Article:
Outside my home here in Louisville, all hell is breaking loose. Insults and predictions are dropping like bombs. Rational people are fleeing bars and restaurants in search of sanctuary. Offices have become battlegrounds, families are being torn apart, and minor events such as weddings are being reorganized. I now know what Edward R. Murrow must have felt like when he was reporting about the siege of London during World War II.
In more than a half century of covering basketball in Kentucky, I thought I had just about seen it all. Heck, even though I was just a kid in 1955, I remember the flag over the state capital building in Frankfort being lowered to half-mast because Georgia Tech had ended the Kentucky Wildcats' 129-game home winning streak (still the national record). That was my first clue that basketball wasn't just a game in my native state.
Nevertheless, I wasn't prepared for the madness that surrounds me this week. I guess I always knew that Kentucky and Louisville would someday meet in the Final Four. But I never dreamed that it would cause all serious work in the Commonwealth to grind to a virtual standstill. I never dreamed that Anthony Davis' brow would get more radio and TV time than anything since Muhammad Ali fought Joe Frazier for the first time in 1971.
To put it into context, this is Super Bowl week in Kentucky. Even folks who only have a casual interest in hoops -- yes, we do have some of those -- are suddenly expressing opinions and making bets and generally acting like fools.
Naturally, the national media has been in town this week, trying to ferret out basketball crazies to interview. This makes me nervous because when they find somebody like the guy who has the UK logo in his glass eye, it doesn't exactly reflect well on us. But we can't deny the obvious. You may have heard about the two senior citizens in Georgetown, Ky., ages 69 and 72, who almost came to blows arguing about Louisville and Kentucky during their dialysis treatment.
I feel sorry for my daughter Amy and her husband, Rob, who both committed the unpardonable sin of graduating from Duke. UK fans hate Duke almost as much as they hate U of L. When UPS came out with a television commercial during the start of this year's NCAA tournament that featured Grant Hill's pass to Christian Laettner for the miracle shot that snatched victory away from UK in 1992, a state legislator got up and called for the delivery giant -- which has a hub in Louisville -- to withdraw the commercial because it was too upsetting to many of his constituents.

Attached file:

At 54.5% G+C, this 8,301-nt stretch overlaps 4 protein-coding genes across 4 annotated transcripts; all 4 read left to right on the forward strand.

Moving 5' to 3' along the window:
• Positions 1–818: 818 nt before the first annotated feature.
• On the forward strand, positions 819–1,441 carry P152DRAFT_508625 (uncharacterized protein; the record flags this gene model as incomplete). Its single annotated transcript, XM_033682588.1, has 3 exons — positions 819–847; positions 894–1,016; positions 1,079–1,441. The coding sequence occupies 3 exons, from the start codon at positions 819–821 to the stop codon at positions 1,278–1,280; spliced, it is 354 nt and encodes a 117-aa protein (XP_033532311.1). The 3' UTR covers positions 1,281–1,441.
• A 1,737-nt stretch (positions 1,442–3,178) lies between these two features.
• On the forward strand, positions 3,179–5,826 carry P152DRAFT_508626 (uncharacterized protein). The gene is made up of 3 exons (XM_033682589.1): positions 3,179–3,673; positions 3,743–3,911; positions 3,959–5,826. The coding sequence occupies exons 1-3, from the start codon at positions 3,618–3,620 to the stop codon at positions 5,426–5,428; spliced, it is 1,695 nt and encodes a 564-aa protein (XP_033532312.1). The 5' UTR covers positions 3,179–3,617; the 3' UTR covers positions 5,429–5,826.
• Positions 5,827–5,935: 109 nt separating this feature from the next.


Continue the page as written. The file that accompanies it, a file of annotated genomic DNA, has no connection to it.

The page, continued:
Media people must be careful about what they wear because the conspiracy theorists on both sides always are looking for clues to our real feelings. Earlier this week, when I wore some UK togs to my Silver Sneakers exercise class, I overheard a red-clad lady hiss, "I thought so!" To counter such talk, I've taken to wearing a baseball cap that's U of L red on one side and UK blue on the other. But even that display of political correctness didn't solve much. A barista in Starbucks took one look at me and asked if I could please tilt my head to the red side.
Why are we like this? Well, as best I can figure, it's that 1) basketball is a sport that's economically viable in a poor state, and 2) everybody needs to feel superior about something, and basketball isn't nearly as controversial as Kentucky's other signature industries -- gambling, whiskey and coal.
There's also the fact that we don't have any professional sports in the Commonwealth -- except for the Kentucky Derby and horse racing -- but we do have two college teams who play in NBA arenas, pay coaches NBA-like salaries and charge NBA-like ticket prices. So we obsess about the Cats and the Cards every day of the year. It's very much like the Alabama-Auburn football rivalry, but with some unique geographical and sociological twists.
Located on the banks of the Ohio River, just across from Bobby Knight country, Louisville is Kentucky's largest city but also the one most despised by the denizens of WASPish rural Kentucky. If it weren't for all the tax money that we send to Frankfort to fund projects in other counties, many out in the state wouldn't be at all upset if Louisville seceded from the Commonwealth. They seem to think we have odd views about race, religion, sexual orientation, politics, and, of course, sports.